Hitting consistent accurate wedges is the key to lower golf scores. Often referred to as scoring clubs, hitting the proper wedge, the right distance, at the correct height is a skill that I have worked on for years. In my mind, I think I understand the mechanics to hitting great wedges, but it is never a bad idea to revisit (or learn for the first time) how to control the height of a golf shot with a specific specific wedge. Being able to manipulate the trajectory by adjusting the angle of attack of an approach shot is an advanced skill, but one every golfer will need to eventually know.
The following process applies to all irons, not just our wedges. Rick Shiels offers a great explanation on how to effortlessly adjust the ball height with a wedge. I use this technique, but did notice some specifics that I think should be highlighted:
The two points I want to discuss is ball location and shaft angle. These two setup positions are very important to executing the right shot at the right time. They are fundamental concepts that many golfers over accentuate, thus mishitting their ball.
Shiels does not move the ball position more than an inch from center with his gap wedge. This position is perfect for my game and I can relate to the positioning. A common error most amateurs make is move the ball too far forward or backward to try and manipulate ball flight. As you can see, only a slight adjust of the ball position is required to make changes to your angle of attack. Ball position is the first aspect of changing the ball height, but it should not be a dramatic change.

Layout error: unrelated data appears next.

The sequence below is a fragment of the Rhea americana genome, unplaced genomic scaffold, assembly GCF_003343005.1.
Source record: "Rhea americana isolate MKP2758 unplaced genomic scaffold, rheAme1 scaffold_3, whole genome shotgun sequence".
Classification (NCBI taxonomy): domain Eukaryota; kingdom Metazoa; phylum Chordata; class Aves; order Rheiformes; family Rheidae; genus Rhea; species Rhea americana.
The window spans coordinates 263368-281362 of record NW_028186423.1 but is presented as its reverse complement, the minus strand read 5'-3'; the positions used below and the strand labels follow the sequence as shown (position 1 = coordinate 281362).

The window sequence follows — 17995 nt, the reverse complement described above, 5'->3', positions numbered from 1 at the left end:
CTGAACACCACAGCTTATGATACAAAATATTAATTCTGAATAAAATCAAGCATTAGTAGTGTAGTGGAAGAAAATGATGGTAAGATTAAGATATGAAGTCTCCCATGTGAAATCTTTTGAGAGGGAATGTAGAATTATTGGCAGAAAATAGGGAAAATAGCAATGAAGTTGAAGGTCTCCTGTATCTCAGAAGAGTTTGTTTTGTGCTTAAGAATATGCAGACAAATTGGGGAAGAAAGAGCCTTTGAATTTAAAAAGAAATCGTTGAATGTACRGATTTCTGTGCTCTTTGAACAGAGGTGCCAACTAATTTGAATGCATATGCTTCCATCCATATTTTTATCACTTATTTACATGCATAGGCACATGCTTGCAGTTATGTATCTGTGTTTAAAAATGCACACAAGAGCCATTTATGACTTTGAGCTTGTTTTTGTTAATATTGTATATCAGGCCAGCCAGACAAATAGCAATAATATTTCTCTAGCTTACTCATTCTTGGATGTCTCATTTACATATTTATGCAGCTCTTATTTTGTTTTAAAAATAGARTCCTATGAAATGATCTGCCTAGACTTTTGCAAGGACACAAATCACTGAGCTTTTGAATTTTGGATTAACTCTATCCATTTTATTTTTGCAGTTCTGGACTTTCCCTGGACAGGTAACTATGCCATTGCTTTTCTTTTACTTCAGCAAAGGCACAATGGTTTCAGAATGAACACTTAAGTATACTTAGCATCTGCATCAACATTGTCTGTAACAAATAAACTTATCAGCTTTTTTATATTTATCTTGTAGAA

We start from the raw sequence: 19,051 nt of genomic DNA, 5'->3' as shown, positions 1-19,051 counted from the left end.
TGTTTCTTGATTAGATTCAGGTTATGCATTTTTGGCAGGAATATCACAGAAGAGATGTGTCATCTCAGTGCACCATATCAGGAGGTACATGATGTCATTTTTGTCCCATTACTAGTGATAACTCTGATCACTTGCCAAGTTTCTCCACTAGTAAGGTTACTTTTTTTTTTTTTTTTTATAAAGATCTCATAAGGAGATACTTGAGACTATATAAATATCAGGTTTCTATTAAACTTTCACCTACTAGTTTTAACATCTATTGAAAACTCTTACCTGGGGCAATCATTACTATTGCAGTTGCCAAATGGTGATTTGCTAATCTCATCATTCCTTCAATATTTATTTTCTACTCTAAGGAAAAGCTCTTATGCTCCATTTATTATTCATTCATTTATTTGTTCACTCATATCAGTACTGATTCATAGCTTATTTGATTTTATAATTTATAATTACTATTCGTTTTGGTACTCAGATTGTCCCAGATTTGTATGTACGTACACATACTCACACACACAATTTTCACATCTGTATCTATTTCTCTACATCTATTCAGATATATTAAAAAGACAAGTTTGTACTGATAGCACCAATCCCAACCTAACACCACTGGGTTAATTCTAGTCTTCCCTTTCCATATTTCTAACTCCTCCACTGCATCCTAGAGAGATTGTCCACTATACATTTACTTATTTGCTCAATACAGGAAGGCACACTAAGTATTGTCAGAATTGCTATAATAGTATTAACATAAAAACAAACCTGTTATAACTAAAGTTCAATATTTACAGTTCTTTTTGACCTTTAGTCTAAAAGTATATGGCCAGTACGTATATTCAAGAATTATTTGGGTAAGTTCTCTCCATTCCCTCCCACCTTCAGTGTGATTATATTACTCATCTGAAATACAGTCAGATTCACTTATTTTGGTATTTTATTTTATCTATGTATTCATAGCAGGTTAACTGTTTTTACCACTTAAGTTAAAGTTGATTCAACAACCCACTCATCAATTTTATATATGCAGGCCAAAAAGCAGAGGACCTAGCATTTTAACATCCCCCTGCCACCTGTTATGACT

Second is shaft position. Many players, including myself in the past, play with too much forward press on with their hands. This forward press affects the shaft angle, loft of the club, and depth of the divot. All of these and more affect the height of the ball fight. Many players press their hands too far forward with the intent of compressing their ball on impact to create more distance, but that is not the intent with scoring clubs. Accuracy is king and to much of a forward press diminishes distance control and accuracy. Two things required to effectively hit their scoring irons.
There are many other points that Shiels brings forward that I will likely discuss in the future. But for now, I suggest you take his advice on how to effectively hit different ball heights with the same scoring iron. I think in the long run, it will help you develop a stronger short game and lower your golf scores.
I am a grateful golfer! See you on the links!